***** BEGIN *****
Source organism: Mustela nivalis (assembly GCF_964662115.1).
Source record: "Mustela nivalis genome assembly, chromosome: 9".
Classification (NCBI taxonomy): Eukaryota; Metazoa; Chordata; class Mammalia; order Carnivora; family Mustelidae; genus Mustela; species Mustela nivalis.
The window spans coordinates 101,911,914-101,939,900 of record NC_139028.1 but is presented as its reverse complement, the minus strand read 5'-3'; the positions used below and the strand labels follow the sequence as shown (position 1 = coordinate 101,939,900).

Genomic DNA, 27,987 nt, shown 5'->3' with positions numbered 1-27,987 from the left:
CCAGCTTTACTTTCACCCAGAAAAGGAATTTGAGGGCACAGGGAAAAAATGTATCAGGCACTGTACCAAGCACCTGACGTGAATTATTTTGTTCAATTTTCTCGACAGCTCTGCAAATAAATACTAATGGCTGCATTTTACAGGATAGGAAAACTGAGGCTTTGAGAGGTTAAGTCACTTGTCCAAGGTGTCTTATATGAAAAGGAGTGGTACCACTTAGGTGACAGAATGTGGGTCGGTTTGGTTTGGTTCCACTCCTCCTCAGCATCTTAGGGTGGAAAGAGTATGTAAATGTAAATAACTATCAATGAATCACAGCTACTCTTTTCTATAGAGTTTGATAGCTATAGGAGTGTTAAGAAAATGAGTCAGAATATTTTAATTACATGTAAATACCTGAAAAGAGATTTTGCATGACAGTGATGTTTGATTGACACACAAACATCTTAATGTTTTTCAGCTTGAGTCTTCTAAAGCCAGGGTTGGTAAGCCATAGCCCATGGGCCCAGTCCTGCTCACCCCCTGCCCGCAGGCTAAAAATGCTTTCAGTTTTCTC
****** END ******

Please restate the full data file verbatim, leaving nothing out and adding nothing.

Source organism: Mustela nivalis (assembly GCF_964662115.1).
Source record: "Mustela nivalis genome assembly, chromosome: 9".
Classification (NCBI taxonomy): Eukaryota; Metazoa; Chordata; class Mammalia; order Carnivora; family Mustelidae; genus Mustela; species Mustela nivalis.
The window spans coordinates 101,911,914-101,939,900 of record NC_139028.1 but is presented as its reverse complement, the minus strand read 5'-3'; the positions used below and the strand labels follow the sequence as shown (position 1 = coordinate 101,939,900).

Genomic DNA, 27,987 nt, shown 5'->3' with positions numbered 1-27,987 from the left:
CCAGCTTTACTTTCACCCAGAAAAGGAATTTGAGGGCACAGGGAAAAAATGTATCAGGCACTGTACCAAGCACCTGACGTGAATTATTTTGTTCAATTTTCTCGACAGCTCTGCAAATAAATACTAATGGCTGCATTTTACAGGATAGGAAAACTGAGGCTTTGAGAGGTTAAGTCACTTGTCCAAGGTGTCTTATATGAAAAGGAGTGGTACCACTTAGGTGACAGAATGTGGGTCGGTTTGGTTTGGTTCCACTCCTCCTCAGCATCTTAGGGTGGAAAGAGTATGTAAATGTAAATAACTATCAATGAATCACAGCTACTCTTTTCTATAGAGTTTGATAGCTATAGGAGTGTTAAGAAAATGAGTCAGAATATTTTAATTACATGTAAATACCTGAAAAGAGATTTTGCATGACAGTGATGTTTGATTGACACACAAACATCTTAATGTTTTTCAGCTTGAGTCTTCTAAAGCCAGGGTTGGTAAGCCATAGCCCATGGGCCCAGTCCTGCTCACCCCCTGCCCGCAGGCTAAAAATGCTTTCAGTTTTCTC